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This story was originally published in 2017.
On a Wednesday in Bucksport, the midday breeze was just right. Birds sang and the sound of distant chimes was carried across the rolling grass.
It was a lovely day to be outside.
Sitting like a king behind Bonnie Brennan’s house was Titus, her six-year-old long-haired cat. With the feline immunodeficiency virus, Titus is unable to enjoy the life of a traditional free range cat. The risk of infecting another cat from a bite, coupled with the stress that exploring nature would put on his immune system, has been limited by Titus to an indoor life.
But that changed a few summers ago thanks to some mesh screens, a few pieces of wood, and a little handwork by Brennan. Now, on those lovely summer days, Titus is lounging in a window box protruding from Brennan’s first floor bathroom, where he can enjoy the breeze and take a nap in his own sanctuary.
“He loves it. It’s a way for him to be closer to nature, and it’s something like his little space,” Brennan said.
Bucksport resident Bonnie Brennan built this Catio for her cat Titus. Photo credit: Gabor Degre / BDN
These viewing window boxes and in some cases large outdoor enclosures were called “catios” among cat lovers. Brennan said she first saw the idea for a catio online and was inspired to make her own. Pre-made Catios can be expensive, and Brennan thought that if they did, all of the do-it-yourself lessons she learned from her brothers would pay off.
The six foot by two foot Catio box that Brennan constructed is mounted on the outside of her home so that Titus can enter the room at will from the open bathroom window. Since the walls of the Catio are screened, Titus stays inside while bugs and pests stay outside.
Equipped with a bed and a few cat toys, Titus spends much of his time on days with good weather and enjoys the work of his adoptive owner. Brennan took Titus in as a foster cat about five years ago when a friend in Florida was ridiculed by some of the neighborhood kids. Having had cats in the past, but currently none, Brennan agreed to foster Titus.
In Maine, Titus has never been an outdoor cat in the past five years, although he escaped a few times, Brennan said. Knowing that Titus has a room to bird watch and feel the fresh air – and still be safe – gives Brennan satisfaction as a pet owner.
While Brennan has made her Catio weatherproof with insulation and plexiglass – which she removes in the warmer months – so that Titus can enjoy the room well into November, Chester Seidel has taken the Catio concept to the next level.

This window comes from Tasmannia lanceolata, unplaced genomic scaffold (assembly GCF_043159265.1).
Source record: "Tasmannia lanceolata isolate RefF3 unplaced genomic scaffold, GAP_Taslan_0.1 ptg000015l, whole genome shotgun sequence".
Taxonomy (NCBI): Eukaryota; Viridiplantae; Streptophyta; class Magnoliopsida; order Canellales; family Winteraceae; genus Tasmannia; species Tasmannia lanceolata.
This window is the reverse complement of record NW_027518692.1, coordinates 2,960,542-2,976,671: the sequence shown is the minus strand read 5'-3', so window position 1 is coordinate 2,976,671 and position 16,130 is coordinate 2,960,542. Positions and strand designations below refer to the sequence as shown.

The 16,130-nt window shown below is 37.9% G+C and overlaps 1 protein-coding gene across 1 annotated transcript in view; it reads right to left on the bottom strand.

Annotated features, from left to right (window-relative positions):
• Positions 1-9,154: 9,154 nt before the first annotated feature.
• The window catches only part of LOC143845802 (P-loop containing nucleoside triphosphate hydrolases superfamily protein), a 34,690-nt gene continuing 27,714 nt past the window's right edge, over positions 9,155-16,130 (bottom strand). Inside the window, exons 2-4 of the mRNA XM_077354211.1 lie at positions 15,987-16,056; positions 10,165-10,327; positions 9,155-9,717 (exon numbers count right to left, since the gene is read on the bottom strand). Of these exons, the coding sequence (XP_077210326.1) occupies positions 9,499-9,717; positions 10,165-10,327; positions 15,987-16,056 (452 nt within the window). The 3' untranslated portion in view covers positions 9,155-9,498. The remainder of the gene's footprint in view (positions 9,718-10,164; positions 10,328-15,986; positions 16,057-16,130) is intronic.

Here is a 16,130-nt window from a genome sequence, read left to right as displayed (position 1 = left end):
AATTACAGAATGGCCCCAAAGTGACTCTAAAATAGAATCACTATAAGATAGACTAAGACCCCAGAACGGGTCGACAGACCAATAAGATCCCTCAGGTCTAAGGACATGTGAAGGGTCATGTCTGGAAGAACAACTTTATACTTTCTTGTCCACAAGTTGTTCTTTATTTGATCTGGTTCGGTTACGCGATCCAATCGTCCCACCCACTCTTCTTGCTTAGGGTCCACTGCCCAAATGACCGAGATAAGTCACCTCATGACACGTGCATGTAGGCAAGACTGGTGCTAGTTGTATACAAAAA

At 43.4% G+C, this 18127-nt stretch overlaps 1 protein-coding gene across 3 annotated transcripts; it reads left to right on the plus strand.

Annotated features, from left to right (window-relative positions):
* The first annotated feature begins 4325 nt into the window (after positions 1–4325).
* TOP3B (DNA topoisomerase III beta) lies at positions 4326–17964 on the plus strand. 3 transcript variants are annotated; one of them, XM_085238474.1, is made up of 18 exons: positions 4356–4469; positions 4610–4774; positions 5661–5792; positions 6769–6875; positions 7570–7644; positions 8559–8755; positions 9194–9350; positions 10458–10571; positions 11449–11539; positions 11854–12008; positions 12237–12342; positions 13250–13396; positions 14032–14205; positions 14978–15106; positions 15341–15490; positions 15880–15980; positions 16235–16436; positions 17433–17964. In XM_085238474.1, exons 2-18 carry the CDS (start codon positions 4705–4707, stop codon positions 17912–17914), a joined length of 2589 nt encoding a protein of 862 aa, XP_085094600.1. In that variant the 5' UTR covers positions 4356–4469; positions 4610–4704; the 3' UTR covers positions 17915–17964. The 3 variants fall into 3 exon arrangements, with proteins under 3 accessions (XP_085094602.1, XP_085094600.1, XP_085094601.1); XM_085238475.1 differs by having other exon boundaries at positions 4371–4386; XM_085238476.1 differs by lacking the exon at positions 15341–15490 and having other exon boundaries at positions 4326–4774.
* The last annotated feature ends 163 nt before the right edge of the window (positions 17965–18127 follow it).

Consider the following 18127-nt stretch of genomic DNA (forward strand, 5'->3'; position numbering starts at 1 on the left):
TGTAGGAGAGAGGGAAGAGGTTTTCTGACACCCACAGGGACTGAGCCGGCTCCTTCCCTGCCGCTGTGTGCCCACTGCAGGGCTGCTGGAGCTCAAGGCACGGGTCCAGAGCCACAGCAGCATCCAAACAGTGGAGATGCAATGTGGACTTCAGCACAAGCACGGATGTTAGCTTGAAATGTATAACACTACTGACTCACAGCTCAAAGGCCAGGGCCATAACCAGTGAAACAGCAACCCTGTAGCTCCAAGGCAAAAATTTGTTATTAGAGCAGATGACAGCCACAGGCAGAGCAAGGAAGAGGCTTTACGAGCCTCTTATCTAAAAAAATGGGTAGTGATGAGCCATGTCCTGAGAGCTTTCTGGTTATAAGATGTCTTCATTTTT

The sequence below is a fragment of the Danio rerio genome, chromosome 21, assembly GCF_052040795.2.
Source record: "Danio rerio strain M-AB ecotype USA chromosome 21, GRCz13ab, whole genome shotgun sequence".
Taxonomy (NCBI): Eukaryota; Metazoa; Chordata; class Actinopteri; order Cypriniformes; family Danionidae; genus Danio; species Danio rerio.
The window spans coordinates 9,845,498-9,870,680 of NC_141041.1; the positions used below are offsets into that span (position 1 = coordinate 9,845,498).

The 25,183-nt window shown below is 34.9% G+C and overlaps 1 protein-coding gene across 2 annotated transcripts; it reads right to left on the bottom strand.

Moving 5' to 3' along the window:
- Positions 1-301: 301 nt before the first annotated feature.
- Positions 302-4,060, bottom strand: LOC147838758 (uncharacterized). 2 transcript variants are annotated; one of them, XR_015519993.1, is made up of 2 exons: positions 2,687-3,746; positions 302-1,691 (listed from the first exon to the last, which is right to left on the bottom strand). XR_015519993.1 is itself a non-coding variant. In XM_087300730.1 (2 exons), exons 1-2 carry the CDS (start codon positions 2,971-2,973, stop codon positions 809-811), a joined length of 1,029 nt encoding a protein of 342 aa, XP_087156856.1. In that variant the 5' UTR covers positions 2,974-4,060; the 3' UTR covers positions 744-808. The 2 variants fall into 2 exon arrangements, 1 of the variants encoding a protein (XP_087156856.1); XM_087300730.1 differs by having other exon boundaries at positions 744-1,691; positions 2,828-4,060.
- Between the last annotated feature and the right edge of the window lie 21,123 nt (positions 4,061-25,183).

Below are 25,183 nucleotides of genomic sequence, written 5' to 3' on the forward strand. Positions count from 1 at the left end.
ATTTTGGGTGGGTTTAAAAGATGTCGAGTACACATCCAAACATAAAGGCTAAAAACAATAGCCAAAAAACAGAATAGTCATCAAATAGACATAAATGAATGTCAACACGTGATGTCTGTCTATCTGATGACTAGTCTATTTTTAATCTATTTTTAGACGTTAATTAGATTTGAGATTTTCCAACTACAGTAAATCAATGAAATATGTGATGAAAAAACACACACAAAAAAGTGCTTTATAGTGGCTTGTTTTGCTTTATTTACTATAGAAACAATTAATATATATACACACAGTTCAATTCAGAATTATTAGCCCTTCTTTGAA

Seidel and his wife have retired to a quaint white home in Bucksport, and aside from a cat statue greeting visitors at the side door, you’d expect Seidel to spend an average of time caring for his indoor cats.
But if you follow him behind his garage, a three-story catio – furnished with carpet ramps, multiple levels, and a branch for maximum activity – shows you how lucky Seidel’s two cats, Blackie and Rascal, are.
The resident of Bucksport, Chester Seidel, built this elaborate Catio for his two cats Blackie and Rascal. The Seidels have window seats and other accommodations for their cats throughout the house. Photo credit: Gabor Degre / BDN
“You are in charge,” said Seidel. “It was their request, I just went and did it.”
Like Brennan’s Catio, Seidel also constructed his Catio himself. With two vertical outer walls of the attached garage of his house, Seidel built two additional walls to make the area with scrap wood that he had on hand and wire mesh that he bought into a perfect square to create an enclosed square space that is the height of the garage. His cats have two entrances to the Catio from the garage, one on the ground floor and one on a higher level of the Catio.
While none of Seidel’s cats have health problems that prevent them from living the life of a traditional free range cat, he doesn’t want to risk the cats being injured by a predator. Even in the more populated area of Bucksport, where Seidel and Brennan live, coyotes and other animals that pose a threat to small pets have been spotted. Catio allows cats to enjoy the experience of being outside without getting lost or injured.
“I think everyone who has animals, dogs or cats should have an enclosed outdoor area where they can do whatever they want,” says Seidel.
Bucksport resident Chester Seidel built this elaborate Catio for his two cats Blackie (pictured) and Rascal. The Seidels have window seats and other accommodations for their cats throughout the house. Photo credit: Gabor Degre / BDN
Neither Brennan nor Seidel worked with a specific template when creating their Catios. Instead, they constructed units that met their cats’ needs. Brennan took his inspiration from the Internet, where you can find plenty of information about Catios, as well as websites where you can buy prefabricated structures.
In their respective Catios, Brennan’s and Seidel’s cats sure looked like they were living life. Satisfied from their perches, they look at the question: If a person can enjoy a beautiful summer breeze, why shouldn’t it be an indoor cat?